Friday, September 26, 2008
The analogy is pretty good. Create a false sense of panic that allows unelected officials "broad powers" to fix the crisis. When things calm down, we'll re-evaluate but for now, just push through $700 billion in blank check funds. Ironic that the Republicans are showing great resistance to this, but at least somebody is taking a stand.
WaMu imploded last night, as I told you it would in January (sorry Kass, beat you again to that call). Wachovia may very well be next. But between bailouts and no-short rules, we need to think beyond financials to collateral damage. S&P came out yesterday and said this is just the beginning for poorly rated companies. "More than 23% of non-financial companies with speculative-grade debt may default on their debt between 2008 and 2010, with consumer products, entertainment and retail companies among the sectors hit the worst." The trouble may be in shorting companies that have already taken major hits. I began researching these sectors a few months ago and am compiling a list of future failures. I took a close look at Decker Outdoor yesterday due to their $110 price tag for a company that sells expensive sandals. But unlike most retailers, these guys are sitting on $6/share in cash, a nice cushion for a company that has only 13 million shares outstanding. I correctly predicted a slide in Darden restaurants and Whole Foods, and will return to casino and other entertainment related products as well. Main street is next, and I don't know if we'll fund a JCrew bailout.
I have written both of my state senators as I've implored all of you to do. Mel Martinez replied with a canned response, but did include his floor speech bashing CEOs and golden parachutes, even pushing for prosecution. And he should. Here's how these guys have made out over the last 5 years..."Wall Street's five biggest firms paid more than $3 billion in the last five years to their top executives, while they presided over the packaging and sale of loans that helped bring down the investment-banking system." A Bloomberg article yesterday detailed how S&P sold out 7 years ago. "Frank Raiter says his former employer, Standard & Poor's, placed a ``For Sale'' sign on its reputation on March 20, 2001. That day, a member of an S&P executive committee ordered him, the company's top mortgage official, to grade a real estate investment he'd never reviewed." And there you have it, the end of AAA as a meaningful designation. Of course, Moody's and Fitch followed suit competing for huge dollars and began down the road of "rating cow manure if they were asked to."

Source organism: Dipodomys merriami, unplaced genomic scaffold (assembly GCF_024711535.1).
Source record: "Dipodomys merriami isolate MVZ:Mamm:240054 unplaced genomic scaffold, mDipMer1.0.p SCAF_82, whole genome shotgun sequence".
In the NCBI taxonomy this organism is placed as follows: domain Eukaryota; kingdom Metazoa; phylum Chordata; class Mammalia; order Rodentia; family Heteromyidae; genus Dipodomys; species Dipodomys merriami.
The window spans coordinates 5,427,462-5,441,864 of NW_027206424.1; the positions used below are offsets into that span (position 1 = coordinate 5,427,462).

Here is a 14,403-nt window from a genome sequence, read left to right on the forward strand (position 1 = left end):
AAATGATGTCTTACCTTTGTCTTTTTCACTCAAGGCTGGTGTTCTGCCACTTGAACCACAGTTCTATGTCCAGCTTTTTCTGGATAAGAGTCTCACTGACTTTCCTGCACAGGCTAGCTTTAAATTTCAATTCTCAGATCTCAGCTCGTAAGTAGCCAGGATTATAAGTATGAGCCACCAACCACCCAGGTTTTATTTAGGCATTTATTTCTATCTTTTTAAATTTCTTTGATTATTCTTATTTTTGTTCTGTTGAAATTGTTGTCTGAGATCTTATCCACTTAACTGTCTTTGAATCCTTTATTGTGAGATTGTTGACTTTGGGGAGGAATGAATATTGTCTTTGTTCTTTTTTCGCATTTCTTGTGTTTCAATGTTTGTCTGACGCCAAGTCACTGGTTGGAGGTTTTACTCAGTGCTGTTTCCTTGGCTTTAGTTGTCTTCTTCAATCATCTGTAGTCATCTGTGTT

I've heard from a few of you about taking positions. As I've asserted many times, we'll keep playing for homeruns here. But there's no need to panic. Let the markets do that. The rules are changing every day and we can't risk another ex post facto hit to our positions. I'm informed that E-Trade simply forced investors to close their positions if they held no-short stocks that expired during the ban, effectively reducing their investment to 0. There will be an overshoot on the bailout announcement and the subsequent devastation of the market on the way down, allowing for bargains on both ends. Be patient.
Posted by AX at 6:05 AM